Wednesday, October 17, 2012

Several meningitis cases in Pennyrile

Illness traced to epidural steroid injection
By Nick Tabor, New Era Senior Staff Writer
The state has five confirmed reports of fungal meningitis in Kentucky, and three or four evidently occurred in the southern Pennyrile.
An epidural steroid injection from Massachusetts is apparently causing the statewide outbreak, and though no facilities in Kentucky have received it, a major Nashville clinic — the Saint Thomas Outpatient Neurosurgery Center — did use the injection.
All five Kentuckians who contracted the illness received medical care in Tennessee, the state reported. Facilities in Crossville and Knoxville, Tenn., also used the injection, according to a report from the U.S. Centers for Disease Control and Prevention.

Saturday, October 13, 2012

Treating dementia requires facilities

Sen. Pendleton says he’ll lobby for expansion of Western State
Part two in a two-part series
By Nick Tabor, New Era Senior Staff Writer
Twenty miles north of Louisville, in Charlestown, Ind., the small St. Catherine Regional Hospital has a 26-bed facility for elderly patients who have mental problems.
The way a nurse describes it, the facility sounds like a far cry from a lush independent living center. But families, nursing homes and hospitals in Kentucky — including Western Kentucky — would be in worse trouble without it.
Often its patients have worked on farms or in auto shops or maintenance departments for years, said Amelia Johns, a St. Catherine nurse.
When dementia short-circuits their mental faculties, their bodies remain strong and even anxious. They can hardly sit still. Sometimes they tear out sinks, and one patient dismantled his entire bed.
“How he even took it apart with his bare hands is beyond me, but he did,” Johns said. “They’re pretty destructive sometimes.”

Friday, October 12, 2012

QuickInfo: Defining dementia

“Dementia” refers to several diseases that result in memory loss, mood changes and communication problems, according to literature from the Alzheimer’s Association. But they all consist of destruction of brain tissue, said Dr. Susan Vaught, director of psychology at Western State Hospital.
Alzheimer’s is the most common form. It results from protein “plaques” and “tangles” developing in the brain’s structure and killing off brain cells, the Alzheimer’s Society reports.
Usually it affects the newest memories first, Vaught said. This may explain why Tommy Hunt didn’t understand his father was dead.

Dementia: Falling through the cracks

Western Kentucky lacks resources for patients with most severe cases
Part one of a two-part series
By Nick Tabor, New Era Senior Staff Writer
Roughly eight years ago, Stephanie Gamblin was driving her father to the coal mine where he had worked for 20 years. She asked him to navigate.
It unsettled her when Hunt said he didn’t know the route.
The family had noticed other signs of his memory decaying. Though he’d always been a handyman, for instance, it seemed to take him forever to finish tiling a cabinet for Brenda Hunt, his wife and Gamblin’s mother.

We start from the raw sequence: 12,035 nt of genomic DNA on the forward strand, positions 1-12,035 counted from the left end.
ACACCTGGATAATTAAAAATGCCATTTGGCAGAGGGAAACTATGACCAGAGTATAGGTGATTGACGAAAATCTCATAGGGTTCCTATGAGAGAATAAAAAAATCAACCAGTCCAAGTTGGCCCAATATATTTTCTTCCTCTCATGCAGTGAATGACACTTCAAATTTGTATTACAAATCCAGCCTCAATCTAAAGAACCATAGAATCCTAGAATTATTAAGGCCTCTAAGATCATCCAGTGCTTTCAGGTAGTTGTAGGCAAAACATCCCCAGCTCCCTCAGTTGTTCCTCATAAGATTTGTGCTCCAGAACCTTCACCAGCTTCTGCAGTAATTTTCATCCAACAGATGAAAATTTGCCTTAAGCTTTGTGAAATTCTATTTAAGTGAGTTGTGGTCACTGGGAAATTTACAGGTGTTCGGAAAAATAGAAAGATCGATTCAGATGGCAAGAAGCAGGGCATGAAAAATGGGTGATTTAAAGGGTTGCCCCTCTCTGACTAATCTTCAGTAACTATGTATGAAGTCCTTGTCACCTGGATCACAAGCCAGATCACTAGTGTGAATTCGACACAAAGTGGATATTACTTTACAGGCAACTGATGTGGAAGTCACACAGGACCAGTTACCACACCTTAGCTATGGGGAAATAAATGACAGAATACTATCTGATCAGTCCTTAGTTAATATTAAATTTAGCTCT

A doctor’s visit confirmed their fear: He had Alzheimer’s disease.
He stayed at home until 2010, when the family decided he needed full-time nursing care and sent him to Tradewater Health and Rehabilitation Center. Its location was ideal — a short drive for Brenda Hunt — but it soon seemed Tradewater was ill-equipped for dealing with his illness.

Wednesday, October 10, 2012

Event provides women chance to put themselves 1st

By Nick Tabor, New Era Senior Staff Writer
All adult women should see a doctor once a year for a physical and — for most — a pelvic examination and a clinical breast examination, the American College of Obstetricians and Gynecologists reports.
But in a county where about 18 percent of residents don’t have health insurance and many more have bare-bones coverage, the medical community knows much of the public can’t follow these guidelines.
It’s the reason Helen Cayce, an advanced registered nurse practitioner, is organizing a women’s health show this week for the 12th year in a row.
“Women just don’t take care of themselves,” Cayce said. “They always take care of their family first.”

Tuesday, October 9, 2012

Postponing tests gave cancer time to spread

For the KNE's special fall section on health
By Nick Tabor, New Era Senior Staff Writer
Karen Wheeler can’t remember what scheduling conflict made her postpone her annual doctor’s visit in March 2008 — though it seemed important at the time.
The next slot her doctor, Elizabeth Toms, had open was at the end of June. When it came around, Wheeler told Toms about a lump she’d noticed on her breast just before she’d postponed the office visit.
A mammogram showed she had cancer. Toms told Wheeler to get a lymph node biopsy.

Friday, October 5, 2012

Risk of flu varies by job, condition, age

Teachers, day care staff, others, urged to get shot
By Nick Tabor, New Era Senior Staff Writer
Though the traditional flu season doesn’t begin until October, four of the 18 or so staff members at Kidz Academy are already sick, said the director, Eva Akpom.
Between all the hugging and cleaning they do, and the kids’ sneezing and coughing, the staff members have more exposure to germs than most of the public, Akpom said.
Many local businesses — including Kroger, Walgreen’s and even, from 9:30 this morning to 5:30 tonight, Cash Express — in addition to the medical offices — are now offering the influenza vaccine.
Health officials say everyone should get immunized. A shot from last year isn’t good enough, as there are now two new flu strains circulating, according to reports from the Centers for Disease Control and Prevention.
But some groups, such as people who work with children all day, stand especially high risks of infection if they don’t get shots.